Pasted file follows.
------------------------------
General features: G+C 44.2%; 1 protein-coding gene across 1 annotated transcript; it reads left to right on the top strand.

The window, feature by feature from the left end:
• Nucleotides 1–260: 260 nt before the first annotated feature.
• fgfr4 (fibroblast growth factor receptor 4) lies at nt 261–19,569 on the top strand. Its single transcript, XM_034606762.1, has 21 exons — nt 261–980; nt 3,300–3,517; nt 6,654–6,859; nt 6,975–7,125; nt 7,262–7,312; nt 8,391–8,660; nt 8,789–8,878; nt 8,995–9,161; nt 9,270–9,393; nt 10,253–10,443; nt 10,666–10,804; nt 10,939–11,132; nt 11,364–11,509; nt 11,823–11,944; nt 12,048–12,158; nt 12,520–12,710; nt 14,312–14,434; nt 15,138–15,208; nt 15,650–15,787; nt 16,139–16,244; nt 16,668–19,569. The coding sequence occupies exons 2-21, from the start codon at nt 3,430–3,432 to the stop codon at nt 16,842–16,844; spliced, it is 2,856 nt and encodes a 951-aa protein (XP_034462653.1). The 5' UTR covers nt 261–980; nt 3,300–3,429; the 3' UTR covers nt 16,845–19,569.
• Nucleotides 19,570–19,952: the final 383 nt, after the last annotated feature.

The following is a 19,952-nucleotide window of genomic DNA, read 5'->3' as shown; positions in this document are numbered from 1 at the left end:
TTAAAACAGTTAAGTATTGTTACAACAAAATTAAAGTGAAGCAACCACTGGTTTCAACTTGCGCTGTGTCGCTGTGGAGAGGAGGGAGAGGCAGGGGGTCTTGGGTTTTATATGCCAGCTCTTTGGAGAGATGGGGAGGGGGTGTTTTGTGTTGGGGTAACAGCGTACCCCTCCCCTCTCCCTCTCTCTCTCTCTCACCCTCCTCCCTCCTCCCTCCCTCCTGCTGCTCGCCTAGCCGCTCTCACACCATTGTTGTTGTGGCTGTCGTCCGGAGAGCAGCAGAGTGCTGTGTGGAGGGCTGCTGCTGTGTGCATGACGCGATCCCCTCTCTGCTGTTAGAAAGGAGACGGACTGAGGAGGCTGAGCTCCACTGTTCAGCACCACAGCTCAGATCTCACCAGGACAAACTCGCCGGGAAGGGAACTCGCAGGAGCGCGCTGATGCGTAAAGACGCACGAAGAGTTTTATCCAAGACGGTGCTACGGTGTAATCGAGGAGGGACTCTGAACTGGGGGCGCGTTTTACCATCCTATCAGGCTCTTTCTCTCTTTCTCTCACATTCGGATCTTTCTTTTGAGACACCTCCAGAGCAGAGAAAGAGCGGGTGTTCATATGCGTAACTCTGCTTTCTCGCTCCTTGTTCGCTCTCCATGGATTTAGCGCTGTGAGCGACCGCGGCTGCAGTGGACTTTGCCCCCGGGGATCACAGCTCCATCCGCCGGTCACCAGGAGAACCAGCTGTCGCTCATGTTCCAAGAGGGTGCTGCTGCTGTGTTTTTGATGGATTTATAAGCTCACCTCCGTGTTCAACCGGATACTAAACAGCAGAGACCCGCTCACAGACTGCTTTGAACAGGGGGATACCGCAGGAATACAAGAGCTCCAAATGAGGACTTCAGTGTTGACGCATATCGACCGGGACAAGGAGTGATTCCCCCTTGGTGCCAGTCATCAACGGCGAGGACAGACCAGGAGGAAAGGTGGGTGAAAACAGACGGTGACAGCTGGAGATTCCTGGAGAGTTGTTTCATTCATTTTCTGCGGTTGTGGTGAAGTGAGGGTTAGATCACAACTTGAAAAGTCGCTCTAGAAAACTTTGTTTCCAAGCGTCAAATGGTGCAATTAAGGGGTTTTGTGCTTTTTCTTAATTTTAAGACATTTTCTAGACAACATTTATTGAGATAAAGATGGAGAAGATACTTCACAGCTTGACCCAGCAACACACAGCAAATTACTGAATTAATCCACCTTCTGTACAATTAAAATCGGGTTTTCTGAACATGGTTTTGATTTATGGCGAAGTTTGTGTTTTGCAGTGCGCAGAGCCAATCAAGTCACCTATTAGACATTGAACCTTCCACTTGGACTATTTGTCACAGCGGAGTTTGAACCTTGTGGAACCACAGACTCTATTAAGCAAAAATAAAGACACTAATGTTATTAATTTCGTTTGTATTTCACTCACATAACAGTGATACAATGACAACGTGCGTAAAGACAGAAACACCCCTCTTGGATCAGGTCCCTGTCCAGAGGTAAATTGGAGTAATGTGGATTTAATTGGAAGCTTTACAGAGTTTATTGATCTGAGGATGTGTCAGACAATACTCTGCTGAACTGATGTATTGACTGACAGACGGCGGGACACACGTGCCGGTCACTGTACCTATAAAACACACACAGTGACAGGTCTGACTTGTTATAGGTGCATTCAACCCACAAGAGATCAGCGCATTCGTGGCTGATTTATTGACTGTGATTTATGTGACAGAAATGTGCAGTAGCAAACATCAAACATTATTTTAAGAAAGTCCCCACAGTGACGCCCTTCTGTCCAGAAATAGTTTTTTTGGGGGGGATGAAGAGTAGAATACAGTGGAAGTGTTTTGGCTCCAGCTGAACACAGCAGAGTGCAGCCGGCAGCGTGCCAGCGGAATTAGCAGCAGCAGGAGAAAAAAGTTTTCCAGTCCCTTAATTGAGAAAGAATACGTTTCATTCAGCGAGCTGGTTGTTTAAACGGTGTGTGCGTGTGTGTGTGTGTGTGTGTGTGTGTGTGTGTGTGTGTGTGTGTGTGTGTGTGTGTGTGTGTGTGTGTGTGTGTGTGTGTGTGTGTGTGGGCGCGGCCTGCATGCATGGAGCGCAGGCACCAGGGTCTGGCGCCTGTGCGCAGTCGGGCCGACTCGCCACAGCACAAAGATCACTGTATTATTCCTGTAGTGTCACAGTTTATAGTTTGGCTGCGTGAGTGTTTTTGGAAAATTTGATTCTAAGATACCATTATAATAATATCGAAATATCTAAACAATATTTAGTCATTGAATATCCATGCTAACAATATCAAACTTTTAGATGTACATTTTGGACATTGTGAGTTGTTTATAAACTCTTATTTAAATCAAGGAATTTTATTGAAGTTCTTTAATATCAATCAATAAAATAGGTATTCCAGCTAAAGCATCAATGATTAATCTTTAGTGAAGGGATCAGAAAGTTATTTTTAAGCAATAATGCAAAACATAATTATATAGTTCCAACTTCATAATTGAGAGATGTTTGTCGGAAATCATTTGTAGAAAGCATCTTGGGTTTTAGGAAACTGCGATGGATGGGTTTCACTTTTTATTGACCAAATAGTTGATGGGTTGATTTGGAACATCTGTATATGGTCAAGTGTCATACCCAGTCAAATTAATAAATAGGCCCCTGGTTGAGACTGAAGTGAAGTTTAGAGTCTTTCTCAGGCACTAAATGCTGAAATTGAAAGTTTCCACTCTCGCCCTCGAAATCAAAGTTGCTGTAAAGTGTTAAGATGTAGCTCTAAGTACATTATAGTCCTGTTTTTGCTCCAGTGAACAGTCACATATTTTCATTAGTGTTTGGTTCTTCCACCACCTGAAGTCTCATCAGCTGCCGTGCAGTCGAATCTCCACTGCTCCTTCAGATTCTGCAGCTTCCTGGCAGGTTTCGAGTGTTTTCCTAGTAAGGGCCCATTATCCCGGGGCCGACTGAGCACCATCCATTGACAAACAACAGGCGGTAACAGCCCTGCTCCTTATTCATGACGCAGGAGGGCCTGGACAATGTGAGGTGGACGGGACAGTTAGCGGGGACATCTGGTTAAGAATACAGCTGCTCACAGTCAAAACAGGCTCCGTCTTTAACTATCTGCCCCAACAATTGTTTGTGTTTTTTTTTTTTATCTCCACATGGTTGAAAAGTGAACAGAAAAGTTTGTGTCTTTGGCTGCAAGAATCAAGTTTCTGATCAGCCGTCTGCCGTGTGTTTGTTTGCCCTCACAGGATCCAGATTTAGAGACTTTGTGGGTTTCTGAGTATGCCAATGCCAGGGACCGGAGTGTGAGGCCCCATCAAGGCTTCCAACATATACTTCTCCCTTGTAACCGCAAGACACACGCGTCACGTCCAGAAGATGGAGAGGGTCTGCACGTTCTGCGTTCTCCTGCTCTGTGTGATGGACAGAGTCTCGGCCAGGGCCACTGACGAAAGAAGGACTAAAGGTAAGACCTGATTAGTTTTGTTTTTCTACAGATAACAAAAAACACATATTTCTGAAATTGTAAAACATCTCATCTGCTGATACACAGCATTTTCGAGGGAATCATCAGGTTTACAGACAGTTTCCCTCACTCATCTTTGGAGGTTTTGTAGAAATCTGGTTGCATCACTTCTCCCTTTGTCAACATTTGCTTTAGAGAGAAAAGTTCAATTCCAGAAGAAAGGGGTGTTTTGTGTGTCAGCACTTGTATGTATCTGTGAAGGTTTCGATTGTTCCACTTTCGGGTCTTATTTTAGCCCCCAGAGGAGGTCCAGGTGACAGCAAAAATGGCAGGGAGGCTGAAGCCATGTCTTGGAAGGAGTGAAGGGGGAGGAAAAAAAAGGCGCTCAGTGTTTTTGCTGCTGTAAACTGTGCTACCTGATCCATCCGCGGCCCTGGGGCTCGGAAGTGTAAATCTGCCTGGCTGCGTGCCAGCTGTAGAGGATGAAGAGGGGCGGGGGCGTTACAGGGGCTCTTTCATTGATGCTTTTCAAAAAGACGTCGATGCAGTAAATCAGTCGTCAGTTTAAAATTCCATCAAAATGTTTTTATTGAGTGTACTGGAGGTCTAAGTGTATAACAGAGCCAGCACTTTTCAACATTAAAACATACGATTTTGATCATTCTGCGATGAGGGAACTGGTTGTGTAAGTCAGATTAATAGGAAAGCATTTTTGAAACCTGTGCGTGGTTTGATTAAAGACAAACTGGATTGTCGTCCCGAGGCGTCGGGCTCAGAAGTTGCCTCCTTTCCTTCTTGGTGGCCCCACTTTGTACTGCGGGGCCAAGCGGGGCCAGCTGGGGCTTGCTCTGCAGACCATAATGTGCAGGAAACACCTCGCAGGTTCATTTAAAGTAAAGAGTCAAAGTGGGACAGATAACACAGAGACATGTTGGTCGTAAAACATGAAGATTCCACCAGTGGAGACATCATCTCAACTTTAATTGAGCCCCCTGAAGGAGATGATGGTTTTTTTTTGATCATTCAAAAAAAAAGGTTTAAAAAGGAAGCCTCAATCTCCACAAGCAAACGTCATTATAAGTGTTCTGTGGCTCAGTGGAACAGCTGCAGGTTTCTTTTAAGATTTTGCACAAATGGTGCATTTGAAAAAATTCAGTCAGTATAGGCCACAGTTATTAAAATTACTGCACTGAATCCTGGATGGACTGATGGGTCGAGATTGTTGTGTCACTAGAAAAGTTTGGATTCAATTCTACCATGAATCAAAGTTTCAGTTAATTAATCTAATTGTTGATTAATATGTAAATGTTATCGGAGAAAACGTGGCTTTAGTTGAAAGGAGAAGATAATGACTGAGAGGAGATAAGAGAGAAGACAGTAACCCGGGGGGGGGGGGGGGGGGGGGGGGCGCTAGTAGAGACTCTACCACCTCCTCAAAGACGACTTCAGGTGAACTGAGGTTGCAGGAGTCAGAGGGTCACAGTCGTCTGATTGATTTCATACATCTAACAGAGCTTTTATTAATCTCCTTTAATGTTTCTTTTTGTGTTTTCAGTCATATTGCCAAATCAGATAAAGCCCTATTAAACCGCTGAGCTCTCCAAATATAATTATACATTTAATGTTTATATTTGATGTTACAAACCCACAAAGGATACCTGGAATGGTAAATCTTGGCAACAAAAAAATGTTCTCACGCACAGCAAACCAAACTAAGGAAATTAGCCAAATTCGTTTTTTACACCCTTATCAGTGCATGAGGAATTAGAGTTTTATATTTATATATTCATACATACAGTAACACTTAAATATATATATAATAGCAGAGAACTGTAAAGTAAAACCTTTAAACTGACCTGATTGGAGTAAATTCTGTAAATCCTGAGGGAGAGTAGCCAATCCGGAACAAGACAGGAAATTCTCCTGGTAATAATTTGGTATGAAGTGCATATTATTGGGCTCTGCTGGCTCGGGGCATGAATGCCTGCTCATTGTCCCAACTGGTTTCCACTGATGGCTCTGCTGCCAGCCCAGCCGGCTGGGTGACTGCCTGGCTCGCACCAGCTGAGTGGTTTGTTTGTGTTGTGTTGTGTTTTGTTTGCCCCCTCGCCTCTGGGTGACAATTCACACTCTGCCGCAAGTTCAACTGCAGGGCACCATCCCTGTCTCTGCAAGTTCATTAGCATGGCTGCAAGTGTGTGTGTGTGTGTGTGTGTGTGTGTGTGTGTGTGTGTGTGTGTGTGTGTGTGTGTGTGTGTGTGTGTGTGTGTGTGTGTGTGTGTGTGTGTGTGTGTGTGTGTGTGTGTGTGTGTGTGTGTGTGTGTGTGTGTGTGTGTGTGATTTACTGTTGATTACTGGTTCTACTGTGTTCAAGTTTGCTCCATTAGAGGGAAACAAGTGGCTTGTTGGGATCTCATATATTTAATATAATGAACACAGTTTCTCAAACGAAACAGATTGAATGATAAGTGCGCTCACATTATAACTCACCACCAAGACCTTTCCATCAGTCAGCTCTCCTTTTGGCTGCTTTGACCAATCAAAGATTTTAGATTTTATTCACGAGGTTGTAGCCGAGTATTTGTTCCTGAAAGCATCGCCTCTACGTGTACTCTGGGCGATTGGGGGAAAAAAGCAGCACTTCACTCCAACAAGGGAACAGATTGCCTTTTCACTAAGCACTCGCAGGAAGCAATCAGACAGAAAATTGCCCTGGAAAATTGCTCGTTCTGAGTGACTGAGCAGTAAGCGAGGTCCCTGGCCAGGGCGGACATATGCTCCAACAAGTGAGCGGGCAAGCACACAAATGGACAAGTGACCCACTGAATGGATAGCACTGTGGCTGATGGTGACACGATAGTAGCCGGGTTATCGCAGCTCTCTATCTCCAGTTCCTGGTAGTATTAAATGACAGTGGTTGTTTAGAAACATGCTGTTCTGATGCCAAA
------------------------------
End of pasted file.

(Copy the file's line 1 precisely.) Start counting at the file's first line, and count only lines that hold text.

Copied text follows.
General features: G+C 44.2%; 1 protein-coding gene across 1 annotated transcript; it reads left to right on the top strand.